Telecare Services Association – members' concerns (UK)

Categories: Latest News.

Several TSA members have privately expressed concerns about recent developments at the TSA that this editor – Steve – thought could do with a little airing.

First is concern over the adoption of a softer call handling performance indicator (PI) for the Telecare Code of Practice – 97.5% in 60 seconds, compared with the British and European standards requirement of 98.5% in 60 seconds. (There is also a PI of 99.0% in 180 seconds). This surely only benefits members who cannot meet the more demanding standard and reduces the ability of service commissioners to distinguish between good and excellent providers based on accreditation and the PIs.

Next is the news that on Tuesday the TSA’s three co-opted telehealth directors were told without warning that their services are no longer required as the TSA intends to appoint a ‘clinical director’. Given their stalwart support for the TSA to date, and while another half-time telehealth adviser is still to be appointed, this seems precipitous and somewhat ungracious.

But perhaps it is also ungracious to wonder where the clinical standard for the new director will be set? Medical or nursing?

Comments

  1. Leslie Morson

    Steve, have to disagree on this one. TSA is a members organisation the adjustment to the PI’s is in response to lobbying by the membership. This is wholly appropriate and correct and these changes do not reflect negatively on either performance standards nor safeguarding of clients. Commissioners have the code period – to aid them if they wish in distinguishing between ‘good and excellent’ this remains the same. Members lobbied for these changes to protect the excellent services they provide, excellence is not just quantitative it is qualitative too. These changes will support the ongoing delivery of the all important quality of the response clients receive whilst call handling.

    In this instance TSA should be applauded for listening to it’s membership.

  2. Steve

    I wanted to provide clarification on the two issues you raised.

    First, the change to the call handling KPI was made following extensive discussion with our membership. In the 2005 TSA Code service providers were required to meet a standard of 98.5% of calls answered within 60 seconds, but there was a 2% tolerance, making the target in effect 96.5%. With the introduction of the 2009 Code the tolerance was amended to 1%, and a new requirement of 97.5% (minimum) of calls answered within 60 seconds set for the first year of the new Code. The aim was to remove the tolerance totally during 2010/11.

    However, from subsequent discussions with members it was identified that while they were able to achieve the 97.5% requirement, some were finding 98.5% within 60 seconds to be beyond their reach, mainly due to current budgetary pressures and a ban on recruiting new staff. Their failure to achieve this single KPI, while meeting all other requirements and KPIs of the Code meant their whole service was then viewed as failing the accreditation process. TSA recognised these difficulties and so adjusted its requirement so that service providers attaining all requirements of the Code and achieving 97.5% of calls handled within 60 seconds, satisfied the accreditation process. However it was also recognised that the attainment of the higher standard (98.5%) needed to be recognised, so the TSA has introduced a ‘Platinum’ status that can be gained by service providers accredited for all the services they provide (including all the new modules), meeting the 98.5% standard and also the European Technical Specification for social alarms.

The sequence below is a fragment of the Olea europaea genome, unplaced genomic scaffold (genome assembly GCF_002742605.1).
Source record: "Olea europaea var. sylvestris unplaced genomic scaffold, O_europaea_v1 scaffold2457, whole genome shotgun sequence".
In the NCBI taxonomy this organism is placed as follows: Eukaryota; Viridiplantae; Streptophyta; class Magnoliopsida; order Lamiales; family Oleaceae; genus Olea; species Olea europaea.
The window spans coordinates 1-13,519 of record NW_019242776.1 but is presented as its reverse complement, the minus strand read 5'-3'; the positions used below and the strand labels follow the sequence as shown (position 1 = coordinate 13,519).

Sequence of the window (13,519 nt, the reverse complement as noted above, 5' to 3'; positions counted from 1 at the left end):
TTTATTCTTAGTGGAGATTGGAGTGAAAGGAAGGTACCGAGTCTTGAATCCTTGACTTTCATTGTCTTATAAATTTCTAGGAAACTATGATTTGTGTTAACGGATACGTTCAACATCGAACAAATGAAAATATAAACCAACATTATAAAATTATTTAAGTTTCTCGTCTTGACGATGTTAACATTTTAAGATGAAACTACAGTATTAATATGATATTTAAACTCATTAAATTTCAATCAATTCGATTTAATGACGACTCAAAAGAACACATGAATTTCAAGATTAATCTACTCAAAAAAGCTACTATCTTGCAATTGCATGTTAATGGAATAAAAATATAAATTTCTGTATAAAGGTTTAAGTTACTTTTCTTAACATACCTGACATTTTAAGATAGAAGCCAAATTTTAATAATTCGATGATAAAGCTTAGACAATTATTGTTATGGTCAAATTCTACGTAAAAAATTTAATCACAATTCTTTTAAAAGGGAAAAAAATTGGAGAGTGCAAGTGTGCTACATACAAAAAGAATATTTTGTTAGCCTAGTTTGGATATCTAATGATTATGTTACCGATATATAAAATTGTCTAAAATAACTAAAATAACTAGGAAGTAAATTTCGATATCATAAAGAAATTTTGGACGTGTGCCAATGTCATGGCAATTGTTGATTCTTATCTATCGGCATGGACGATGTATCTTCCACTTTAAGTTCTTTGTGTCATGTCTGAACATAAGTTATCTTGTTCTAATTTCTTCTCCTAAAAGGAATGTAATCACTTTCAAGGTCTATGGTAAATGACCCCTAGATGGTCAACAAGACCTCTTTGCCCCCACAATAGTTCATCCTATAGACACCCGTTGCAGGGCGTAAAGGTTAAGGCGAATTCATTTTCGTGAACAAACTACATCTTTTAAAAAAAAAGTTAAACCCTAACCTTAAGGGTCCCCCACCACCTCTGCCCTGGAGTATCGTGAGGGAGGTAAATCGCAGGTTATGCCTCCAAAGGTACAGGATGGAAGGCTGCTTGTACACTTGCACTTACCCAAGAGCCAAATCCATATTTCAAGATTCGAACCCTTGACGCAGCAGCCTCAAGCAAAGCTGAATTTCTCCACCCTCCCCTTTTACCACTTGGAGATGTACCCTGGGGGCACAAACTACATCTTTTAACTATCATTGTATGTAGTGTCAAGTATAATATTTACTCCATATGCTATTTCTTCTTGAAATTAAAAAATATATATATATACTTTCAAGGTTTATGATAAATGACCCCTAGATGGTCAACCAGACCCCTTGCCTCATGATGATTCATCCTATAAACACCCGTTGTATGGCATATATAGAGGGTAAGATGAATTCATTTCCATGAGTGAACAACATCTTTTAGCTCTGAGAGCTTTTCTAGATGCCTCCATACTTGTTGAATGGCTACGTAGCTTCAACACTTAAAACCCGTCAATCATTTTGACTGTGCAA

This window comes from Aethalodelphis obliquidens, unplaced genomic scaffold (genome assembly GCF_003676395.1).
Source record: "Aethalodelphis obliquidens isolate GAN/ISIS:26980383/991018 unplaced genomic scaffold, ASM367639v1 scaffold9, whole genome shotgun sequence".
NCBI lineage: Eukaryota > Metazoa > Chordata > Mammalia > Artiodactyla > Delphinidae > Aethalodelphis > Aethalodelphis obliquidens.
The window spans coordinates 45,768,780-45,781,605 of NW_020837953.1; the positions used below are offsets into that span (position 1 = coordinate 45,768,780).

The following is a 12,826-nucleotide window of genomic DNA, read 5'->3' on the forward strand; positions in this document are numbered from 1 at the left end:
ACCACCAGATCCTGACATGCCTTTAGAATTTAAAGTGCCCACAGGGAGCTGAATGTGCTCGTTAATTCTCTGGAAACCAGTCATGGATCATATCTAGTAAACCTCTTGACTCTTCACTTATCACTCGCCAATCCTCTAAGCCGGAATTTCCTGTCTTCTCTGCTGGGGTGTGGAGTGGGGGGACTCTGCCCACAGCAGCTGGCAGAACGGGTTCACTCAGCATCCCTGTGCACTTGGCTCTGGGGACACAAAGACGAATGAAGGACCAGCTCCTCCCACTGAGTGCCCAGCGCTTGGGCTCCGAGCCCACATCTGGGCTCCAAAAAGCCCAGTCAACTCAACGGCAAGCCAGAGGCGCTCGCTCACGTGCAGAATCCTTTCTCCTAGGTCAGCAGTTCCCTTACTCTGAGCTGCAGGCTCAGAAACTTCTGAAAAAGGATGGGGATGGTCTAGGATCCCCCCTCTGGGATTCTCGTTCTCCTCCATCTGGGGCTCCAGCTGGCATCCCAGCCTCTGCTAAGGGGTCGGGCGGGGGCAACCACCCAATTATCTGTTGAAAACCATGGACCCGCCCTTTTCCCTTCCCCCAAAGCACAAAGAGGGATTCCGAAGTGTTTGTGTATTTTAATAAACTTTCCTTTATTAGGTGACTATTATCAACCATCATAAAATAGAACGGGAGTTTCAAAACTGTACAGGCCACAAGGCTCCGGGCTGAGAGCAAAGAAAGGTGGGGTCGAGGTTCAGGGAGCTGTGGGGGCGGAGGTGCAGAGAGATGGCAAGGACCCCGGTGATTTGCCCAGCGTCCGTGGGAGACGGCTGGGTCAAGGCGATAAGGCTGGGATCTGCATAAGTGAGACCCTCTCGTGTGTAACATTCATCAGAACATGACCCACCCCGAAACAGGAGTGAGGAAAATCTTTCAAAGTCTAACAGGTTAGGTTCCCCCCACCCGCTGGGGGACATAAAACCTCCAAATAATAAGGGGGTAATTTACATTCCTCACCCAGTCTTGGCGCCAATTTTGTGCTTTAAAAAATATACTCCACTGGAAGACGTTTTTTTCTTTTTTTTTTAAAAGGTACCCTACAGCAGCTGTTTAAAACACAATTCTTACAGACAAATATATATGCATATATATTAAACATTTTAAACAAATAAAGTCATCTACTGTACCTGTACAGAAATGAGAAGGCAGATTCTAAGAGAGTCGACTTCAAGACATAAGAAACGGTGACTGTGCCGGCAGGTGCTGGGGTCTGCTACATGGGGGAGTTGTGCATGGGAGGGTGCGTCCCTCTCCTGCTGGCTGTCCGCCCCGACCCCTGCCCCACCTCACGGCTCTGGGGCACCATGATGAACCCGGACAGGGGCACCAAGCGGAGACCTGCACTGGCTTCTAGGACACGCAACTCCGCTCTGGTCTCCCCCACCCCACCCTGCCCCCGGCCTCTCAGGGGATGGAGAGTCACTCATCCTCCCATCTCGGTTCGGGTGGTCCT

On the other point about co-opted directors, it is important to point out that they are elected by the board on an annual basis and only where there is an identified lack of a particular expertise within the elected board. Following the last TSA AGM the board reviewed this approach and concluded that rather than re-appoint the co-opted directors, that TSA needed to move to a permanent position on the board that reflected the growing importance of Telehealth to its members and our stated intention to develop a Telehealth Code of Practice. So the board decided to begin the process to appoint a clinical director. The previous co-opted directors were kept informed of the review and then the subsequent decision. I regard this as a very positive step for the TSA and confirms the growing importance and increased service provision of Telehealth.

    So it is disappointing that both your reports reflect a misinformed position.

    Trevor Single